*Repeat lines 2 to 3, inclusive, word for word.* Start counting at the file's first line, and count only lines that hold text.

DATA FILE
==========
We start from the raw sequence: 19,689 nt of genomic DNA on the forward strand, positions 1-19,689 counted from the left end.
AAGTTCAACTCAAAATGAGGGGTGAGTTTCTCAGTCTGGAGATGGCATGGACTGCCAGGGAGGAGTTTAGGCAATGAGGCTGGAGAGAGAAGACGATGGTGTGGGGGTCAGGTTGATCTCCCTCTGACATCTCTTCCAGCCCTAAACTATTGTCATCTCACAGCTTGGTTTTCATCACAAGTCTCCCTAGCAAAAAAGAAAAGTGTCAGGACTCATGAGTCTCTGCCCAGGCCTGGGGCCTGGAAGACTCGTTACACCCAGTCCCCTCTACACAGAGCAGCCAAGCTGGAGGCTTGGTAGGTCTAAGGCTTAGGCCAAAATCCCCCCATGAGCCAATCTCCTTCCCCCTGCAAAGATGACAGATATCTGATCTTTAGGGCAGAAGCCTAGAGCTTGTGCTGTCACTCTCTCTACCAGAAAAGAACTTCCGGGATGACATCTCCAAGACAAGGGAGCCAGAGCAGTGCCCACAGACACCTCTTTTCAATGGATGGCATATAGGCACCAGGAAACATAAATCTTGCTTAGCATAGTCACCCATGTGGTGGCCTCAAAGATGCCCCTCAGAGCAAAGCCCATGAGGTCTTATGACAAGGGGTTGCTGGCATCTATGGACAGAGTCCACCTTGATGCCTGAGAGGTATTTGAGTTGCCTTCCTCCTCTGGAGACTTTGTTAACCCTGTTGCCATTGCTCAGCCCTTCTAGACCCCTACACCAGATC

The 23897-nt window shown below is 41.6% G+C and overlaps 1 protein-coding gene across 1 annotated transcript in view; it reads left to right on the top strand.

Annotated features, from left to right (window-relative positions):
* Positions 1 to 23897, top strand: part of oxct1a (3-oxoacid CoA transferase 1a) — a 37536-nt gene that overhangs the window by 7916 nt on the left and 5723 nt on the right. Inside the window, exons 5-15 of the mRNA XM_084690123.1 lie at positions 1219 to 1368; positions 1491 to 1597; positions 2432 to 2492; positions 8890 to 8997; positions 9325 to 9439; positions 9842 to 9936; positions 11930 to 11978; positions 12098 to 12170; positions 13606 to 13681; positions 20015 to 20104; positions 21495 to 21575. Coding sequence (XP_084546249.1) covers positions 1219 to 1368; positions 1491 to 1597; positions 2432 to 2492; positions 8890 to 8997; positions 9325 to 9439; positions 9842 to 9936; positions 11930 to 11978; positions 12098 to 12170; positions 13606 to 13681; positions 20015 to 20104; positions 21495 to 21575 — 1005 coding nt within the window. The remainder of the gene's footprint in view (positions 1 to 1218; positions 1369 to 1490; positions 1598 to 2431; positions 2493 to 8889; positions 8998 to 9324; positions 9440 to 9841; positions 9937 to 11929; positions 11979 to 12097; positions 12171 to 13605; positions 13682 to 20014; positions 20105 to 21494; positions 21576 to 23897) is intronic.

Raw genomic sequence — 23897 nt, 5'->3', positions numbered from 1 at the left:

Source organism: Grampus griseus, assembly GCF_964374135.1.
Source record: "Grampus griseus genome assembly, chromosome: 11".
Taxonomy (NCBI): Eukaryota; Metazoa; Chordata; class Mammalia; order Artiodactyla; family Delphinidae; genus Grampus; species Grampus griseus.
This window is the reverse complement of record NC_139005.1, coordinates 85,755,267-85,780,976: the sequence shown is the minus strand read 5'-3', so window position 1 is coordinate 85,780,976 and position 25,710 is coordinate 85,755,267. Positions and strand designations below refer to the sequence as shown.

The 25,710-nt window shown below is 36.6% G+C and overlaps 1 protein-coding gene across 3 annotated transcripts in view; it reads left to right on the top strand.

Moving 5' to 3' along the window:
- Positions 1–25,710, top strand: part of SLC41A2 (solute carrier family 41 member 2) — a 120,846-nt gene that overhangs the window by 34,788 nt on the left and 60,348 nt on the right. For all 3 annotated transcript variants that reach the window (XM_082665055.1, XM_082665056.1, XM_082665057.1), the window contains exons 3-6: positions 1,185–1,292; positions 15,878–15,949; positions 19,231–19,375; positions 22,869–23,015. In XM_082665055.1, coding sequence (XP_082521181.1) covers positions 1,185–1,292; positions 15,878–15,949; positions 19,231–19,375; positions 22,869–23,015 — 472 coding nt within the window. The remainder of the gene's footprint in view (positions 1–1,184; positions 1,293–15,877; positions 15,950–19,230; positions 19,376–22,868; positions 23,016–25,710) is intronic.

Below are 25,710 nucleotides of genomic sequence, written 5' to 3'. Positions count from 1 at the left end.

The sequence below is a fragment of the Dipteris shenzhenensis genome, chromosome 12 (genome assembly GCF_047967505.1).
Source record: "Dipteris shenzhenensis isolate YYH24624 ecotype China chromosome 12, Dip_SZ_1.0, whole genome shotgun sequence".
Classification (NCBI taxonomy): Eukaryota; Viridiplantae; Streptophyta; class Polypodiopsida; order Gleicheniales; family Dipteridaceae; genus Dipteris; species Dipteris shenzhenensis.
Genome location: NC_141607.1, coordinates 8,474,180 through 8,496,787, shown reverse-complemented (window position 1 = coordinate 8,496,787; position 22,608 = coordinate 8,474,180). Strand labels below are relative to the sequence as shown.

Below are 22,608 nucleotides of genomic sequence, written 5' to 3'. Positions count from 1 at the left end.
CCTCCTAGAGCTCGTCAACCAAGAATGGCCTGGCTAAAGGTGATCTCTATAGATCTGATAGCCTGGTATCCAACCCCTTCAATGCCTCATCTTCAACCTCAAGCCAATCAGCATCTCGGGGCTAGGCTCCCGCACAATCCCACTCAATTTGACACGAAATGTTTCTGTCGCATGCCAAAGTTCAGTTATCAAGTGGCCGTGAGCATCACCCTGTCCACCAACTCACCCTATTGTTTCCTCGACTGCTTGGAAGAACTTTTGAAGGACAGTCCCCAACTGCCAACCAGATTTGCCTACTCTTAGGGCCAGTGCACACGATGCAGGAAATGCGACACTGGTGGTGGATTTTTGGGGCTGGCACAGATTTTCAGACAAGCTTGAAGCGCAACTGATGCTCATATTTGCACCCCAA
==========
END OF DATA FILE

AAGTTCAACTCAAAATGAGGGGTGAGTTTCTCAGTCTGGAGATGGCATGGACTGCCAGGGAGGAGTTTAGGCAATGAGGCTGGAGAGAGAAGACGATGGTGTGGGGGTCAGGTTGATCTCCCTCTGACATCTCTTCCAGCCCTAAACTATTGTCATCTCACAGCTTGGTTTTCATCACAAGTCTCCCTAGCAAAAAAGAAAAGTGTCAGGACTCATGAGTCTCTGCCCAGGCCTGGGGCCTGGAAGACTCGTTACACCCAGTCCCCTCTACACAGAGCAGCCAAGCTGGAGGCTTGGTAGGTCTAAGGCTTAGGCCAAAATCCCCCCATGAGCCAATCTCCTTCCCCCTGCAAAGATGACAGATATCTGATCTTTAGGGCAGAAGCCTAGAGCTTGTGCTGTCACTCTCTCTACCAGAAAAGAACTTCCGGGATGACATCTCCAAGACAAGGGAGCCAGAGCAGTGCCCACAGACACCTCTTTTCAATGGATGGCATATAGGCACCAGGAAACATAAATCTTGCTTAGCATAGTCACCCATGTGGTGGCCTCAAAGATGCCCCTCAGAGCAAAGCCCATGAGGTCTTATGACAAGGGGTTGCTGGCATCTATGGACAGAGTCCACCTTGATGCCTGAGAGGTATTTGAGTTGCCTTCCTCCTCTGGAGACTTTGTTAACCCTGTTGCCATTGCTCAGCCCTTCTAGACCCCTACACCAGATC

The 23897-nt window shown below is 41.6% G+C and overlaps 1 protein-coding gene across 1 annotated transcript in view; it reads left to right on the top strand.